Though the Nelson amendment, which attempted to restrict federal insurance funds for abortion, failed in the Senate Tuesday, the issue of abortion's role in health care is far from settled. While the Senate version, if passed as now written, would allow federal funding, the House version, thanks to the Stupak amendment, does not even allow private purchase of a rider. Democrats are still divided on this issue, and without Democratic unity, health reform fails. Fortunately, the point of contention is not the thornier one of whether abortions should be legal, but rather how to accommodate both those who want to provide federal coverage and those who refuse to vote to earmark government funds to do so.
Both views can be accommodated by the simple step of establishing two insurance pools, one covering abortion and one not. Each would have the same premium, and people would sign up for the pool of their choice, depending on whether they wanted abortion coverage or not. To fully understand why this math works despite the extra cost of abortions, you must first understand abortion financing and rates in general. (What's the best way to take the passion out of the abortion fight? Turn it into an insurance equation).
One of the many frustrating things about the debate over federal insurance funds going to abortion is that the funds in question are so small: abortion spending represents less than one 10th of 1 percent of total health-care spending. Among every 1,000 women and teenaged girls who do not qualify for Medicaid, and therefore would potentially be eligible for the new plan, there are 10 to 15 abortions. The cost of a first-trimester abortion averages $413, or roughly $6 per non-Medicaid-eligible female per year. (Second-trimester abortions cost much more, and congressional consensus that they should be covered is unlikely in almost any scenario.) Despite having coverage, some women pay cash for privacy reasons, though the exact percentage is unknowable for the same reason.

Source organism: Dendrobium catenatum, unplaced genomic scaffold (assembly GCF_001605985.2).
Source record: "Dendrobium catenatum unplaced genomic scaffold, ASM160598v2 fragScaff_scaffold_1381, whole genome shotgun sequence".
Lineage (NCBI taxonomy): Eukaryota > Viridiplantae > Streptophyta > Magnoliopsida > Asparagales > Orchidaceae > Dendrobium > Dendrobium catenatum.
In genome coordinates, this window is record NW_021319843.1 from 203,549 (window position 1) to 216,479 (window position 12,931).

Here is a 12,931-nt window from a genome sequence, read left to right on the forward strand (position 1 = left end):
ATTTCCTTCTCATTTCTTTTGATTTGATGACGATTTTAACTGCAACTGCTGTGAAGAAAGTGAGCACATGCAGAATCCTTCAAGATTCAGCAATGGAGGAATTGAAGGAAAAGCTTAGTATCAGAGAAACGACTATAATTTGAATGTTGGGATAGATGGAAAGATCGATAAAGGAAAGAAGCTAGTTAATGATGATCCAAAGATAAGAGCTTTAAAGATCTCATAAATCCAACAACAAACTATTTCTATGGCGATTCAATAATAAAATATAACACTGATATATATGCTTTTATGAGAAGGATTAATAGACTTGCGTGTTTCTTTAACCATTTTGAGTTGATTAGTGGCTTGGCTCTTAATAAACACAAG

At the same time, covering abortion does not raise overall insurance premiums—in a sense, it pays for itself by preventing the higher medical costs involved with birth events down the line. Most health plans and self-insured employers—including the Republican National Committee until last week—cover abortions because their job is not to enforce a moral code of conduct but rather to pay claims as cost-effectively as possible.
Mathematically speaking, abortion coverage offsets about the same dollar amount of avoided birth-event claims, so covering it costs taxpayers nothing, even in federally subsidized health care. But that doesn't by itself address the pro-life objection that the tax dollars spent on federally subsidized health plans should not go toward abortions, period.
So what's the solution? In order to accommodate this demand, abortion-coverage dollars themselves can be segregated into a separate pool, within the context of a "dual pool" compromise.